IB students complete college-level coursework during their junior and senior years of high school in English, math, science, history, a foreign language, and social science. Before graduation students also take a Theory of Knowledge course, write a 4,000 word extended essay and accumulate 200 hours of community service, physical activity and creative pursuits, like music or art courses, known collectively as CAS — Creativity, Action, and Service.

The result: well rounded students prepared for college, said FitzGerald’s mom Ari FitzGerald.

Her other son, Evan FitzGerald, graduated with his IB diploma from Robinson three years ago, and having both of her children’s college tuition paid for with scholarships has been a godsend for the family, she said.

“The adjustment for college was relatively smooth,” Ari FitzGerald said. “We’re really happy they were able to place out of some courses that would normal be pretty crowded, and a big benefit is they both entered college with a ton of credits.”

Over the years, Ari Fitzgerald said she noticed the school made tweaks to due dates for projects so they wouldn’t interfere with work in other classes or state-mandated exams. Last school year Robinson’s former assistant principal for the IB program ,Gary Brady, who is now principal of Hillsborough High School, would even send inspirational mass text messages , to students the day before a big test, she said. When news broke in July that all students earned their IB Diploma, Brady was quick to send his congratulations via text.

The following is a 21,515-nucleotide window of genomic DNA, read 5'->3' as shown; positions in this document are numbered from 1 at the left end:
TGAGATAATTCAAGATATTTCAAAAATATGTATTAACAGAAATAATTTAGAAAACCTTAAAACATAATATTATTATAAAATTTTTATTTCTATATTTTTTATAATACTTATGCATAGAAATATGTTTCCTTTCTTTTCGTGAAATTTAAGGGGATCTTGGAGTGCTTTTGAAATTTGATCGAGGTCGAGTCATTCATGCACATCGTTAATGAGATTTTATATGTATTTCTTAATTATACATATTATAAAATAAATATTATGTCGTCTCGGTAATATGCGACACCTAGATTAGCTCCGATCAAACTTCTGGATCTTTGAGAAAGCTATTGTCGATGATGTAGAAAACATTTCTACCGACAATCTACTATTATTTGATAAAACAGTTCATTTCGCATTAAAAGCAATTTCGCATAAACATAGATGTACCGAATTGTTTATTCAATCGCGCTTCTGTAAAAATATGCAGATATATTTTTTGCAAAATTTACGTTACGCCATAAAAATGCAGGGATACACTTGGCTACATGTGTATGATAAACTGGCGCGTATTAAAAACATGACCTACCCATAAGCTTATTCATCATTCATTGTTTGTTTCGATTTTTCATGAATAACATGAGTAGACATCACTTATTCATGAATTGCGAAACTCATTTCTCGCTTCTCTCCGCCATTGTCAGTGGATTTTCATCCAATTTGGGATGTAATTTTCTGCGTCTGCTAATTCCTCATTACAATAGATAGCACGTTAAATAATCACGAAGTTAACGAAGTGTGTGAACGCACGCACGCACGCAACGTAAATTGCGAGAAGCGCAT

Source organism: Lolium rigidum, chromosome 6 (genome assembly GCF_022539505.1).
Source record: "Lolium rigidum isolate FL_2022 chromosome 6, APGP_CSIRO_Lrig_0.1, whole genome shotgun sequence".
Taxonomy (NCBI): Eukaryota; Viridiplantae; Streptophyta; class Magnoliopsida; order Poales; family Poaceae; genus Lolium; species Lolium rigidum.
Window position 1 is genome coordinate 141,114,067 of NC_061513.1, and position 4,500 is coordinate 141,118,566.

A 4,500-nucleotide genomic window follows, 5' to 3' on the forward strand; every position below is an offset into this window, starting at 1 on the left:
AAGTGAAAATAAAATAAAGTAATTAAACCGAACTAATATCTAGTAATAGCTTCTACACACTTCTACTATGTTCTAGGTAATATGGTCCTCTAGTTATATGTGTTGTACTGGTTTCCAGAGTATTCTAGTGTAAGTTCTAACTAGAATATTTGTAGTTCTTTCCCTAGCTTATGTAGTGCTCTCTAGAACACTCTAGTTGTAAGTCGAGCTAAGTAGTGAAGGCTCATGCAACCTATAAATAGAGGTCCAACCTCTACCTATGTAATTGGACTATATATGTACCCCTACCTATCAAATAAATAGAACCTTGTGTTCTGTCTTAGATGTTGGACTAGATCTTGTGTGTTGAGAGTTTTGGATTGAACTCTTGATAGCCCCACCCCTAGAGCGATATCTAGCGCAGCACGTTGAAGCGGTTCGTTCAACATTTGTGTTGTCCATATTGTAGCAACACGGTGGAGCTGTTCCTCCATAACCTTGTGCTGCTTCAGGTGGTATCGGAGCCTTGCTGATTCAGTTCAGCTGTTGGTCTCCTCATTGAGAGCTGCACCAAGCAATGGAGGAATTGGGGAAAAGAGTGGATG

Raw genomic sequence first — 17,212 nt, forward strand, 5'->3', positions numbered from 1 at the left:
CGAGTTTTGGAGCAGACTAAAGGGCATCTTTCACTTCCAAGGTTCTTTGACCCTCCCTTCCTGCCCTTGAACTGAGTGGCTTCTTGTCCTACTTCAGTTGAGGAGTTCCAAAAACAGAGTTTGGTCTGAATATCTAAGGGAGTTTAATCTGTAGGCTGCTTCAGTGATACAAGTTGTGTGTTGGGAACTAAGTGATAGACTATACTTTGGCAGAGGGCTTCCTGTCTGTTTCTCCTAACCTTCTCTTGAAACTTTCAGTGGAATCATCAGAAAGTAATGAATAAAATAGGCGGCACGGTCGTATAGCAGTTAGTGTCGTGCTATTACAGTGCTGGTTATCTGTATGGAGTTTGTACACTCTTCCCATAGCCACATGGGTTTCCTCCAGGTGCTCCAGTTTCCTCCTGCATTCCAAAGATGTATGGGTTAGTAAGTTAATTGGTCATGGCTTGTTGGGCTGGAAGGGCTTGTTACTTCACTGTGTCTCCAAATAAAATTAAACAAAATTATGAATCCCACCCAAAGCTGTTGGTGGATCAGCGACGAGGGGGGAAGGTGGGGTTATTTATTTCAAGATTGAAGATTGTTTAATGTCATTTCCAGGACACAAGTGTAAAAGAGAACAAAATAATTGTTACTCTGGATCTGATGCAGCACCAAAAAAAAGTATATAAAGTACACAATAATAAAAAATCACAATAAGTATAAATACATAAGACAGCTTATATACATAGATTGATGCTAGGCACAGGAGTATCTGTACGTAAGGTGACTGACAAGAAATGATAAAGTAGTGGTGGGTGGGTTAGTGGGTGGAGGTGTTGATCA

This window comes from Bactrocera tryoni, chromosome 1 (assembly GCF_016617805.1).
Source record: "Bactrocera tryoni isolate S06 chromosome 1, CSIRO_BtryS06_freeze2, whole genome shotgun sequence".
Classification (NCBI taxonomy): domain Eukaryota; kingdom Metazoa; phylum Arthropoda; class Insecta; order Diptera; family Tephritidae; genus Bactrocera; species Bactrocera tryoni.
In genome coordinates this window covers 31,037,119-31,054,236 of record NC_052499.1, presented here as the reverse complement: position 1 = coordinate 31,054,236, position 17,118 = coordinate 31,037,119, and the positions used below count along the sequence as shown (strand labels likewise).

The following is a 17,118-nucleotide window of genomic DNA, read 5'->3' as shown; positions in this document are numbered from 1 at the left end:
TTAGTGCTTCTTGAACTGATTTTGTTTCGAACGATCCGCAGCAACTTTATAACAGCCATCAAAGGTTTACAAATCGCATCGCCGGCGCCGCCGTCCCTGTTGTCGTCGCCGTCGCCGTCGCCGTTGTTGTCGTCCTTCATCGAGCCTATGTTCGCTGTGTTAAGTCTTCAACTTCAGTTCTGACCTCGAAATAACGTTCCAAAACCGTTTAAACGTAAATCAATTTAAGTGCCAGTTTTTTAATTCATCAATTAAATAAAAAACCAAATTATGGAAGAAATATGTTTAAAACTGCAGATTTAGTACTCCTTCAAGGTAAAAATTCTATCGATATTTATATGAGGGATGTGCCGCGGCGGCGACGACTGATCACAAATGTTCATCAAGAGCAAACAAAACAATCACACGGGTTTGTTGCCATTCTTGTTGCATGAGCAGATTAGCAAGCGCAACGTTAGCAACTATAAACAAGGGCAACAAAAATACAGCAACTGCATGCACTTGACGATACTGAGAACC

“I’ve become conversationally fluent in Spanish thanks to my hard work in IB Spanish,” Wade FitzGerald said, “and even in college I can appreciate how well IB chemistry prepared me for college-level chemistry. I even got to skip Chem I, a big plus.”

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This school year Hillsborough County Public Schools has the highest number of National Merit Semifinalists in it’s history — 72 students.

In all, 14 of the 27 public high schools in Hillsborough County were represented on the list of about 16,000 high school seniors nation-wide. Students qualify based on their 2014 pre-SAT scores, their academic record, a teacher recommendation and a submitted essay.

Alonso High: Charles M. Jones

Blake High: Hugh L. Roberts, Mitchell A. Karmen

Brandon High: Linh C. Huynh

Durant High: Kathryn M. Tew

East Lake High: Michael D. McWaters

Freedom High: Austin J. Kee, Sky L. Russell

Hillsborough High: Carolyn C. Ogden, Daniel C. Hamilton, Emma Rodriguez, Enzo Cabrera, Giavanna L. Jadick, Jiaxin Xie, John M. Veliz, Malvika A. Bapna, Sameer M. Puri, Shelby A. Shoup, William N. Petro

King High: Emily S. Cheng, Eugene Y. Luo, Hemal Prasad, Jonathan T. Ptak, Juan S. Ayala, Pranjal Tyagi, Rachna S. Kamath, Richa Bisht, Shashank Mahesh, Shreya Shivan, Sinjana B. Kolipaka, Sunmi Jin, Vignesh C. Bhethanabotla

Middleton High: Alexander N. Hoang

Newsome High: Cameron T. Hyatt, Charles D. Sharp, Elizabeth K. Kirby, Grant M. Sieboldt,

Plant High: Alaina K. McCumber, Andrew S. Howard, Arati Banerjee, Grant Bobbitt, Martha A. Pointer, Xan C. Minan,

Robinson High: Alice S. Lee, Bianca C. Dyer, Cameron N. Ramey, Carson B. Ellis, Claire Chen, Dilina V. Weerapperuma, Elizabeth A. Rice, Jackson G. Dougherty, Jake H. Yancey, Joshua R. Cruz, Kelly P. Dorsey, Kevin Y. Chen, Michael D. Marinskiy, Mitchell S. Tozian, Virginia J. Paight, Zoe O. Gray

Sickles High: John A. Brown

Strawberry Crest High: Benjamin M. Feciura, Keerthi K. Premkanth, Kevin J. John, Maria A. Bower, Meghana Chapalamadugu, Nimesh V. Nagururu, Shalini E. Jose, Shivam Sanghani, Tony Wu, William C. Leech,